Hope is very funny in this and does indeed create a second role in Eric Augustine, who has a much darker persona than Peanuts. There are some great laughs, my favorite scene being Hedy and Peanuts dancing in the hotel while his contact tries to get his attention. The part where Lamarr drives a fire engine while Hope hangs onto the ladder is funny as well.

Hedy Lamarr was 36 or so at the time of the filming and looks glorious, particularly in the form-fitting white sequined gown she wears during her nightclub act. It's so unfortunate that in Hollywood, once a woman turned 30, lead roles became so difficult to get. Lamarr was one of the most beautiful and glamorous women in film - at any age. She's basically straight man to Hope here and holds her own in what is a Dorothy Lamour part, right down to the nightclub act. She contributes to the foreign flavor of the film.

This isn't Hope's best film, but it's still very good with some great bits and laughs.

Reviewed by bkoganbing 6 / 10

Hope Plays For Peanuts

Haven't movie fans wondered how Bob Hope has managed to have so many glamorous leading ladies fall for the schnooky characters he played in his career? It's a source of amazement and amusement too. But I've always thought that was part of the secret of Hope's appeal, that if he could get the glamor girl, anyone could.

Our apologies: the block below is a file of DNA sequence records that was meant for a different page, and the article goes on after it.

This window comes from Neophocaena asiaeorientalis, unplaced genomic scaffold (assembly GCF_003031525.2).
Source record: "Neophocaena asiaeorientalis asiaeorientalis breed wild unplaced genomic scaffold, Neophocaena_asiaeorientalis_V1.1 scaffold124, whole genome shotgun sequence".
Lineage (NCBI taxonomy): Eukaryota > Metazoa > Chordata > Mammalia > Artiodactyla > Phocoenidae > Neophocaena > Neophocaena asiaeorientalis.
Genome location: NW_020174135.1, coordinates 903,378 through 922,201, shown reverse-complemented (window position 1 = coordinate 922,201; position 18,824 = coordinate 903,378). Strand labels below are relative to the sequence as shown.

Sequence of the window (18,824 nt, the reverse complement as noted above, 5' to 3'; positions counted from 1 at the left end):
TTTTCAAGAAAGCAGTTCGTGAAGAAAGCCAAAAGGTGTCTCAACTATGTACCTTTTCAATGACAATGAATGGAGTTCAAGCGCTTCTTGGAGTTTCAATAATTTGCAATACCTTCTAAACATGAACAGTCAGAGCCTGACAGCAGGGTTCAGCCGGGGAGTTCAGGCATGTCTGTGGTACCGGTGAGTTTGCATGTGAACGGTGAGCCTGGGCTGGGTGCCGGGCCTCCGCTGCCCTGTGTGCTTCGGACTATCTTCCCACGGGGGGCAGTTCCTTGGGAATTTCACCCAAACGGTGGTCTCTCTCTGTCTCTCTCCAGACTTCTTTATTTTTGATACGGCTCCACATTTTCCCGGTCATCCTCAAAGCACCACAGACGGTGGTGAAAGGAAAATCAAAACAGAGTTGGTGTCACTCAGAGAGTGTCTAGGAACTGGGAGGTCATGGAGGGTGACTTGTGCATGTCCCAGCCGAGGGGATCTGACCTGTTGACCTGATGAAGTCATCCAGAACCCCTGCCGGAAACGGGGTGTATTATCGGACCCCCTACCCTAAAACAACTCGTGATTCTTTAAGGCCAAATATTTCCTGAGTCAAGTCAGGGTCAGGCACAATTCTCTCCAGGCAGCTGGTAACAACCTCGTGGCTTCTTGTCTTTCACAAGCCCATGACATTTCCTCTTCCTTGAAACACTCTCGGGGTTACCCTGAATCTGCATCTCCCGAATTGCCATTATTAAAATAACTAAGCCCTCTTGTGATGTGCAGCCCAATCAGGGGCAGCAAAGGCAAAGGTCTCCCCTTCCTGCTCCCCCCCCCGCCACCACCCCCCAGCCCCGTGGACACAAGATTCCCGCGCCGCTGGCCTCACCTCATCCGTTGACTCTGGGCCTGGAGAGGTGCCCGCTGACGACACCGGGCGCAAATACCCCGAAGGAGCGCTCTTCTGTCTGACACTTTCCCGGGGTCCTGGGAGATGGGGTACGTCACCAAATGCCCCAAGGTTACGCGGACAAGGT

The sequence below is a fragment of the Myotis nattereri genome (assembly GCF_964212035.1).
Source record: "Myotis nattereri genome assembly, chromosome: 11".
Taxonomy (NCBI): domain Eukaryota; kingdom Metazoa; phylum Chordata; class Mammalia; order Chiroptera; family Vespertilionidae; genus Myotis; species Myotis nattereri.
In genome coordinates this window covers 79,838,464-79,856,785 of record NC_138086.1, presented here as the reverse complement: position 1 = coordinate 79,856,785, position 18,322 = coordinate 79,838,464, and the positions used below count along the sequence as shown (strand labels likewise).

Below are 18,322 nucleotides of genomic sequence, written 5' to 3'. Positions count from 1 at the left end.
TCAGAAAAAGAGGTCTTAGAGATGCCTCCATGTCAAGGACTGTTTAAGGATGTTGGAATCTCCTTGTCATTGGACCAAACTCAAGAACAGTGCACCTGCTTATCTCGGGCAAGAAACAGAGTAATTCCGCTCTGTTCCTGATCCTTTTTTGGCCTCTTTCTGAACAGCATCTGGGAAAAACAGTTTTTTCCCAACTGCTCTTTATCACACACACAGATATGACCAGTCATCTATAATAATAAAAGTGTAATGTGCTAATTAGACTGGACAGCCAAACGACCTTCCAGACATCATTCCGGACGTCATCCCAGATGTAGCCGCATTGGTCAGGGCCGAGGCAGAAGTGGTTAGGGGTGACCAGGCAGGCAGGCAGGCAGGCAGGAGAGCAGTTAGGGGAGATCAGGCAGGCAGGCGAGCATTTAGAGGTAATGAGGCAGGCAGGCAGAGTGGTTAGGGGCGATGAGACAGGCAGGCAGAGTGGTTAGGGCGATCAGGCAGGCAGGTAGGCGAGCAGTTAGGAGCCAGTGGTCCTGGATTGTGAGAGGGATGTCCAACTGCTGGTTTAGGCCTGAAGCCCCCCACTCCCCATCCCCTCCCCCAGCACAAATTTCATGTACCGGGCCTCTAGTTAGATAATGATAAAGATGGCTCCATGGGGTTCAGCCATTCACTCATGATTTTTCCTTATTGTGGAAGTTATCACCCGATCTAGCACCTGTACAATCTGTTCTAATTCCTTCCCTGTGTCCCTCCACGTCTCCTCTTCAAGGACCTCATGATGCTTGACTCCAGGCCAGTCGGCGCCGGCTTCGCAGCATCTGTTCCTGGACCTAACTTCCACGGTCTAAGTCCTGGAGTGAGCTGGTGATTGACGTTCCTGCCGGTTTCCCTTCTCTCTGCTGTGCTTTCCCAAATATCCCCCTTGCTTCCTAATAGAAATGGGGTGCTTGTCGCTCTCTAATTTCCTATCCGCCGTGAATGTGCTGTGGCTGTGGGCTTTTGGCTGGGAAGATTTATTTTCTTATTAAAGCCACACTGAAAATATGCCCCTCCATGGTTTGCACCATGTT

They don't get much more glamorous than Hedy Lamarr who was in the midst of a mini-comeback because of Samson and Delilah. Unfortunately the roles she got post DeMille didn't sustain her career.

When one works on a Bob Hope film as a leading lady you will definitely be second banana. Hedy Lamarr was not second banana material and that was a source of some friction between her and Hope. But being second banana was something she should have known walking in.

In My Favorite Spy, Hope was spoofing all those espionage/adventure films set in various exotic places like Casablanca. He gets to play a dual role here. First as Eric Augustine, Bogart like adventurer, and secondly as Peanuts White burlesque comic who is a dead ringer the U.S. government drafts into getting some secret microfilm before Sidney Greenstreet stand-in Francis L. Sullivan does. Of course Hope has a Peter Lorre type factotum in Arnold Moss.

Though uneven in spots, mainly because Hope doesn't have the chemistry between him and Lamarr the way he did with Jane Russell or Madeleine Carroll, or Dorothy Lamour, My Favorite Spy does have some good moments. My favorite moment is when the truth serum is administered to Peanuts White and he starts doing his burlesque shtick for Sullivan.

It's not the best of Hope's Paramount films, but it does have some good moments.

And besides only Bing Crosby could ever really expect to not be a second banana.